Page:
8. Grantee shall as part of the consideration for the easement herein granted pay Grantors the sum of one and one-half cents ($.015) per ton of material hauled by Grantee (or by a contractor or contractors employed by Grantee) over the road. Payment of the royalties herein provided shall be made by Grantee to Grantors monthly, the first such payment to be made one month and ten days following the hauling of the first load of material over the road, and subsequent payments to be made to Grantors by Grantee at monthly intervals thereafter. It is specifically provided, however, that in the event that the royalties so paid Grantors by Grantee for any six month period as herein defined, to-wit: the first six month period to end six months after the date of the first such monthly payment, and each subsequent six month period to end at six month intervals thereafter; prior to Grantee's cessation of use of the road for a period of twelve consecutive months total less than One Thousand and No/100 ($1,000.00) Dollars, Grantee shall pay Grantors the difference between the total monthly royalties so paid by Grantee to Grantors during such six month period and One Thousand and No/100 ($1,000.00) Dollars.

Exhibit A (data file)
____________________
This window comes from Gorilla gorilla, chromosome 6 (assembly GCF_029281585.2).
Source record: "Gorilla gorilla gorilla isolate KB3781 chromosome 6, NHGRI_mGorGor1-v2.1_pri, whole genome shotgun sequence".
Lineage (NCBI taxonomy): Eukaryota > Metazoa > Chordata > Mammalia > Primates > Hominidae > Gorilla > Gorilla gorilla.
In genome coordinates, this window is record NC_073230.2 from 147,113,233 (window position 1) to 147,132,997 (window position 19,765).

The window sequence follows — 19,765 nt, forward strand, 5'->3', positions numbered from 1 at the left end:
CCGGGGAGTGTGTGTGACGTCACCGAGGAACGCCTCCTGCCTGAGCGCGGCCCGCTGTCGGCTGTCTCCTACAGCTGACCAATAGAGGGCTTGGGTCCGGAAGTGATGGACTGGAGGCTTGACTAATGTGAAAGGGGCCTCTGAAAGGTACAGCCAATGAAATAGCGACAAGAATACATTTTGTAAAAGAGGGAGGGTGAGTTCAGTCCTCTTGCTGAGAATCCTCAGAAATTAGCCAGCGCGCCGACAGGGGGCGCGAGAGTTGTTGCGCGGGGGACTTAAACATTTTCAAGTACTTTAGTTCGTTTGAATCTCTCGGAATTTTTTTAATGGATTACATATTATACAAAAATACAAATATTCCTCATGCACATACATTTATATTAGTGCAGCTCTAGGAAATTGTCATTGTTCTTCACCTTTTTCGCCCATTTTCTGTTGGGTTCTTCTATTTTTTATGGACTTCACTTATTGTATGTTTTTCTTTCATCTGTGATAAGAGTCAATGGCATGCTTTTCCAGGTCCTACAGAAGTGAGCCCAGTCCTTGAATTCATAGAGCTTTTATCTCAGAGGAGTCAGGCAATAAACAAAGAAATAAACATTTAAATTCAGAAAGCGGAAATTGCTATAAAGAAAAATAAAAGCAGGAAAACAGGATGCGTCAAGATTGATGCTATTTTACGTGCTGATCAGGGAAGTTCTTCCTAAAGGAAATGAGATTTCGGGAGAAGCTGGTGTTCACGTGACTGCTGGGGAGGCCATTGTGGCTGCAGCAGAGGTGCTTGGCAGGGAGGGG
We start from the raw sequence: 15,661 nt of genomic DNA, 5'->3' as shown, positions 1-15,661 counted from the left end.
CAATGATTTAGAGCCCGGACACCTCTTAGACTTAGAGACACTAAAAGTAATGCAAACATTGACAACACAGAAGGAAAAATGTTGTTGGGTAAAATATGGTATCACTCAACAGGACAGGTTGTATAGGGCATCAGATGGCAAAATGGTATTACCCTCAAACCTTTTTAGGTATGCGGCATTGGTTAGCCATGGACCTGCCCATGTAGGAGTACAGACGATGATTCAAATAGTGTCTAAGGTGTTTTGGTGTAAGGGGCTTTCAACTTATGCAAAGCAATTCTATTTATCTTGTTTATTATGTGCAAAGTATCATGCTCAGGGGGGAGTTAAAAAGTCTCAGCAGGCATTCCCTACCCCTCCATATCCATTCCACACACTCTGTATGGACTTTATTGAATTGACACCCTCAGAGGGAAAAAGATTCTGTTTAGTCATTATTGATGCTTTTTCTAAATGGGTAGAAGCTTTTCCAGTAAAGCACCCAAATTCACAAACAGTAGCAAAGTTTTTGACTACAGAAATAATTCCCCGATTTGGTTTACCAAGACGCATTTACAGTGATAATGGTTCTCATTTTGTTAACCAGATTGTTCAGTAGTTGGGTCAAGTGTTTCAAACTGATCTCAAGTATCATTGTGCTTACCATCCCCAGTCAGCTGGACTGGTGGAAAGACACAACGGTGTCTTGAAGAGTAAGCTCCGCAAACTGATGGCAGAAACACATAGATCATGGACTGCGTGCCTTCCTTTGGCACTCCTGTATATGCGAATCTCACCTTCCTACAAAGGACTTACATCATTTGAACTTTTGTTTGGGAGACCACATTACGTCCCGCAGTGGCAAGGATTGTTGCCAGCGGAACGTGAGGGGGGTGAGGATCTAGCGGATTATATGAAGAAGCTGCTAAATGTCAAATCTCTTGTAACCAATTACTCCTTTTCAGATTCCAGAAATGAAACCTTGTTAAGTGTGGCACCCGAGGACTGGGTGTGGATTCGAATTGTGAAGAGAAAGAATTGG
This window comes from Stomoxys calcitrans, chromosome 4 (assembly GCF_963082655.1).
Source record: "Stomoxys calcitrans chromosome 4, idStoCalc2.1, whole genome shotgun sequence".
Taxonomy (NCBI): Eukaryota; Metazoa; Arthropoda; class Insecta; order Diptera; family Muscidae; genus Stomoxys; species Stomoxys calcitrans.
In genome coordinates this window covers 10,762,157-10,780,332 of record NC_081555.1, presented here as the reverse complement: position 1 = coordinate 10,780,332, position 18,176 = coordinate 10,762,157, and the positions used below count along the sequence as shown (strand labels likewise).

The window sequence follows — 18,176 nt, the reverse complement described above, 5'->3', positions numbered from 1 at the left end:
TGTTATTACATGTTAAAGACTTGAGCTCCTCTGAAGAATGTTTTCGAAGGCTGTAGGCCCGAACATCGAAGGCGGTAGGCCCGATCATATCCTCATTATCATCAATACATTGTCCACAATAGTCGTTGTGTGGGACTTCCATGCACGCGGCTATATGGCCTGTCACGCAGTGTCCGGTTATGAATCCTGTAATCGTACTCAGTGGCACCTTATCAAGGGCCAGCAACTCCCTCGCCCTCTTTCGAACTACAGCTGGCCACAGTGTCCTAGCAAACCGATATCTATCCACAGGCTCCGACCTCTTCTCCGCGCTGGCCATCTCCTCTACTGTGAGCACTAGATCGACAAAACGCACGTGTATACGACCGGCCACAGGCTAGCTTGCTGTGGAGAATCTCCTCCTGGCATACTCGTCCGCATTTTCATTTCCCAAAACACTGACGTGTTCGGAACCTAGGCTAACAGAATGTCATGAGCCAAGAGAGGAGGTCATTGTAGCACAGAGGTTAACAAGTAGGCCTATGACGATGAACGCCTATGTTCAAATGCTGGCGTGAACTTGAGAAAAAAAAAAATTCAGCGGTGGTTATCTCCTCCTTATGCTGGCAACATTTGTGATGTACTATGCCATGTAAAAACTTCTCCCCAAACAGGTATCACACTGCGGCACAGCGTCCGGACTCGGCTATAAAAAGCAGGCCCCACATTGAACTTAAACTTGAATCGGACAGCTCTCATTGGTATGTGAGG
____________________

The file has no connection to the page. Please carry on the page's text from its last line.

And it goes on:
[¶17] There appears to be no question that these payments were made in the amount of $1,000.00 each six months since 1986. Under the clear language of paragraph eight those payments were only to be made "prior to Grantee's cessation of use of the road for a period of twelve consecutive months * * *." During those years, Mountain Cement was not hauling materials to its plant over the easement, but it was using the road for other purposes and maintaining it. Consequently, there was not a total cessation of use such as paragraph four of the Agreement and Easement seems to contemplate, and the parties manifested their accord in that regard by the payment and receipt of the minimum royalties.